When The Great War ended 98 years ago, James Norman Hall (who would eventually co-write with Mutiny on the Bounty) walked out of a German prisoner of war camp with a copy of The Canterbury Tales in hand. As we mark this anniversary, it seems fitting to consider how the war shaped Chaucer’s global reception.
The years before the war mark the move from antiquarian appreciation of Chaucer to philological and historicist scholarship written by men affiliated with universities in England and the US.
Because the war confirmed England’s role on the global stage, the war and its pro-English colonization aftermath propelled Chaucer’s worldwide dissemination. Notably, Chaucer was beginning to be transmitted via non-Anglophone translations, a phenomenon propelled by the Treat of Versailles and its creation of international consortia that promoted and recorded translations, as evidenced in the the Translation Index begun within a decade after the end of the war.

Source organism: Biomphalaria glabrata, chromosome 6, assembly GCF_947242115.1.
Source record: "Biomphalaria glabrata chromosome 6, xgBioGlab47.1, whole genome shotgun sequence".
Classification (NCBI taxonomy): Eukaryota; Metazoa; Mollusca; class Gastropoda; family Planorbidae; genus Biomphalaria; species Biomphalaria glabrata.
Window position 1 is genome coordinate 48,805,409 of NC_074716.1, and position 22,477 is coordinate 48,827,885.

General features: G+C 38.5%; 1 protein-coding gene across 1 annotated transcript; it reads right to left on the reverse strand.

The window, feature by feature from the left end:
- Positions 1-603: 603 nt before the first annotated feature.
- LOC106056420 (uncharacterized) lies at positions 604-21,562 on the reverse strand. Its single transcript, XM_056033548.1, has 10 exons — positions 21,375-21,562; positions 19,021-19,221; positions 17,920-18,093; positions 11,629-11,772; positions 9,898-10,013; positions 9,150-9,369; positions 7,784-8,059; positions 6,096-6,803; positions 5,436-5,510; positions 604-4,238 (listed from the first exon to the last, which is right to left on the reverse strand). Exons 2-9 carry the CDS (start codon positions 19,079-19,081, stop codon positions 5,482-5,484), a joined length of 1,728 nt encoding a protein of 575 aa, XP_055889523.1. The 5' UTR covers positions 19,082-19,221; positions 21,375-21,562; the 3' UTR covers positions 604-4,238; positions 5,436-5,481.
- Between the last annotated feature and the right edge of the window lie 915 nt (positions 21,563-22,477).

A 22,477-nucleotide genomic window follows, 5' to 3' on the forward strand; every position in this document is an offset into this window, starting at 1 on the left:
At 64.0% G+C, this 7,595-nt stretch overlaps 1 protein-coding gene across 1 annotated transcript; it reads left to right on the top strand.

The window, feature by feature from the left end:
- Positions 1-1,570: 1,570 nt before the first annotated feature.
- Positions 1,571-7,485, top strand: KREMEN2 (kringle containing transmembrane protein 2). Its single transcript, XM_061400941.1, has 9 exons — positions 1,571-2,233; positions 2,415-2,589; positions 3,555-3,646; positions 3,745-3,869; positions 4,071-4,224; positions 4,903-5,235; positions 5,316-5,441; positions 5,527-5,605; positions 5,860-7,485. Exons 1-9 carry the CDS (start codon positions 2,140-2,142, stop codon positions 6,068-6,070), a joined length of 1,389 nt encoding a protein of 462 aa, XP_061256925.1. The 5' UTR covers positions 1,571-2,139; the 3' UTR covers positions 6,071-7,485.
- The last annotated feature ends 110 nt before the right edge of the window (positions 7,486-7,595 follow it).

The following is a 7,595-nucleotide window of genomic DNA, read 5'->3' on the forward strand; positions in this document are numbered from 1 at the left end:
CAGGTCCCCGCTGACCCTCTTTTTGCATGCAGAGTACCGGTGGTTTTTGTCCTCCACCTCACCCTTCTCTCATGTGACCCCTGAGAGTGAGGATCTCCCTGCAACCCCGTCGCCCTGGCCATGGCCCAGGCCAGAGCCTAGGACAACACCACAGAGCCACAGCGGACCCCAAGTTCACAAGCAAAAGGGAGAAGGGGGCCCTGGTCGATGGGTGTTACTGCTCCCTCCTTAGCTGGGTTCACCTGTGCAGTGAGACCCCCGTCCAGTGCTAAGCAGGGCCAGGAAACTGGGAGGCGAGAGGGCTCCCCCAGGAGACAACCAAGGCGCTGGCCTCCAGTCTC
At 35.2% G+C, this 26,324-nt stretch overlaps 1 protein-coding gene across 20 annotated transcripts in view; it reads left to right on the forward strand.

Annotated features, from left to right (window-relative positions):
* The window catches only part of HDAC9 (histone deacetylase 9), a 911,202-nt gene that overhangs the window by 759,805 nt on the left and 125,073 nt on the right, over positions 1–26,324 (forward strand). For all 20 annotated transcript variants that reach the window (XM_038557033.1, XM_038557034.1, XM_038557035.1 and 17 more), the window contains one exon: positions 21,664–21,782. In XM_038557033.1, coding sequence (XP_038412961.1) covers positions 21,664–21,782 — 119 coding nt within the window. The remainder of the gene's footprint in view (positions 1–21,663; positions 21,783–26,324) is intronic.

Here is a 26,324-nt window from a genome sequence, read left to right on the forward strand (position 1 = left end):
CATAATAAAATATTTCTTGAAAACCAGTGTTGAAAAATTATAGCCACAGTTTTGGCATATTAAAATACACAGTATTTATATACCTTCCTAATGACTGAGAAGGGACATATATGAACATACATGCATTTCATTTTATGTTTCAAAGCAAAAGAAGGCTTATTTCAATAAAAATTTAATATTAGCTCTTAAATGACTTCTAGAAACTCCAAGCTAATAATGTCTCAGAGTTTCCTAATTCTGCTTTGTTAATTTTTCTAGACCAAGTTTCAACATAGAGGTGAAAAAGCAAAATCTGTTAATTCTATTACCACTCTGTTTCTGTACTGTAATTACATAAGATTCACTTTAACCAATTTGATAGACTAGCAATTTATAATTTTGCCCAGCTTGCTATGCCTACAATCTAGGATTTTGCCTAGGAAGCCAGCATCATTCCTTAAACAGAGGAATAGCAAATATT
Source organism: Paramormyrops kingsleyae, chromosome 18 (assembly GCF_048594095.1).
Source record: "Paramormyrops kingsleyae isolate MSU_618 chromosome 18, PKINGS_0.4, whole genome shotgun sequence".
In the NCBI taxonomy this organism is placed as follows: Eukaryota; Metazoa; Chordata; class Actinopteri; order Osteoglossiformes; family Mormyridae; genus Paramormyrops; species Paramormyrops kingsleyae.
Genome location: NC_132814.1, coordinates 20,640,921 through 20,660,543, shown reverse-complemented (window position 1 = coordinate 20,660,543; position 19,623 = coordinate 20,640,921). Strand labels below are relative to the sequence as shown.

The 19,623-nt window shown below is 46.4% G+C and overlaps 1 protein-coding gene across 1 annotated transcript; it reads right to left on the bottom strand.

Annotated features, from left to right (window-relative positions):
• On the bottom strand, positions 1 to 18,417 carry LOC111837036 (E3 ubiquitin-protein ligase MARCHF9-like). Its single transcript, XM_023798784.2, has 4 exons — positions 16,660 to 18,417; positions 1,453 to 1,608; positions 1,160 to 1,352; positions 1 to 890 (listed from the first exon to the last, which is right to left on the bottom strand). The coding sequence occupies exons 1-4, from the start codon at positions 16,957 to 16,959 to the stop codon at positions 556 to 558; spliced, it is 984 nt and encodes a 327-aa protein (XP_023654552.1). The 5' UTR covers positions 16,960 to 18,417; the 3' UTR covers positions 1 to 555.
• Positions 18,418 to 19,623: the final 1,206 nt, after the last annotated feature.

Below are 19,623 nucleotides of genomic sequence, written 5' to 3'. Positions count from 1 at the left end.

In the States, we find evidence in the early 1920s that Chaucer’s readership was expanding through such institutional innovations as Chautauqua Institutes, Women’s Colleges, and Women’s Clubs. And though Chaucer remained primarily within institutions of higher education, adaptations for younger readers began to appear frequently, a sign parents and teachers were preparing the groundwork for the children’s later college education.